The earliest Chilean art was, of course, ecclesiastical, evident in museums such as the Museo de Arte Colonial in Santiago’s 17th-century Iglesia San Francisco. With independence, the tendency was toward pompous portraits of military men such as O’Higgins and their contemporaries in the war against Spain, and most provincial museums contain dreary works of this sort.
Nevertheless, there is adventurous contemporary work in Santiago’s Museo de Bellas Artes, Museo de Artes Visuales, Castro’s Museo de Arte Moderno, and Providencia’s open-air Museo Parque de las Esculturas, on the Mapocho’s banks. One of the most noteworthy sites is Chillán’s Escuela México, its library walls adorned by murals by the famous David Alfaro Siqueiros and his contemporary Xavier Guerrero.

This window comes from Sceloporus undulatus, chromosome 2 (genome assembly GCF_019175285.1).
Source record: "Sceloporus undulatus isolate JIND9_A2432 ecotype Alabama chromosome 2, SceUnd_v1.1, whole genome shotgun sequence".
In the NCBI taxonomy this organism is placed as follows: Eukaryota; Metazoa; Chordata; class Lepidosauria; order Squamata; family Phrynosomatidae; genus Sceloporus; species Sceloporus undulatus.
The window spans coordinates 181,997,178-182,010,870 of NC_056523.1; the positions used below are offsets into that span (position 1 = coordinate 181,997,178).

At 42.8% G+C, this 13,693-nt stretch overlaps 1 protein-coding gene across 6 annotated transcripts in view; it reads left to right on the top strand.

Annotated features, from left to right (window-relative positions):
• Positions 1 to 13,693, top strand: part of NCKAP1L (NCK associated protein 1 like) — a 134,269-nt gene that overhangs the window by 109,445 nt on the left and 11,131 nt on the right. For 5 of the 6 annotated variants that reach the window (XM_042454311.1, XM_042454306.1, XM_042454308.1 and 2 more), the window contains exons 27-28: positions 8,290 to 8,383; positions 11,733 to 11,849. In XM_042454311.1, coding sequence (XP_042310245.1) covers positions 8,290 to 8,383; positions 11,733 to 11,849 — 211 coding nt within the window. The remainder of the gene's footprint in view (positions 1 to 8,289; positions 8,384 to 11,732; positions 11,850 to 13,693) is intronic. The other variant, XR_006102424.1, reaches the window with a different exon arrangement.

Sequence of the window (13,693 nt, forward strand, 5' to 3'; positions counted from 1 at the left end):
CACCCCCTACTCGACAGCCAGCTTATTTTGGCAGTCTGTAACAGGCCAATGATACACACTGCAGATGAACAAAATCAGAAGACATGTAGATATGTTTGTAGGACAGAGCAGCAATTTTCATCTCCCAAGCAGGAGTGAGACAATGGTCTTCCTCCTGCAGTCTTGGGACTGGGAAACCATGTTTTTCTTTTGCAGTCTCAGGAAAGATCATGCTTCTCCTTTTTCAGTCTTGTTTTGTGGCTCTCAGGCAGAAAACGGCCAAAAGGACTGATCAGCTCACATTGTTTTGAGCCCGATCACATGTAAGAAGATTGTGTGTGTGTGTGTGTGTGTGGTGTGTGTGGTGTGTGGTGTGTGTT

Northern European influences began to appear with landscapes by 19th-century Englishman Thomas Somerscales (1842–1927), who spent 23 years in Valparaíso and vicinity. The most influential modern painter, also a sculptor and engraver, is the late surrealist Roberto Matta (1911–2002), who lived mostly in Paris but also in Mexico and New York. The versatile Mario Irarrázaval (born 1940) erected the roadside sculpture Mano del Desierto (Hand in the Desert) on the Panamericana south of Antofagasta; he is also the sculptor of the Tabernáculo (Tabernacle) at the Templo Votivo de Maipú, a pilgrimage site in Santiago, and the painter of El Juicio (The Judgment), a harsh portrayal of military “justice.”
Chilean photography is not widely known, but Marcos Chamudes (1907–1989) joined the U.S. Army in World War II and photographed the European theater before returning to Chile for the rest of his life.
© Wayne Bernhardson from Moon Chile, 2nd edition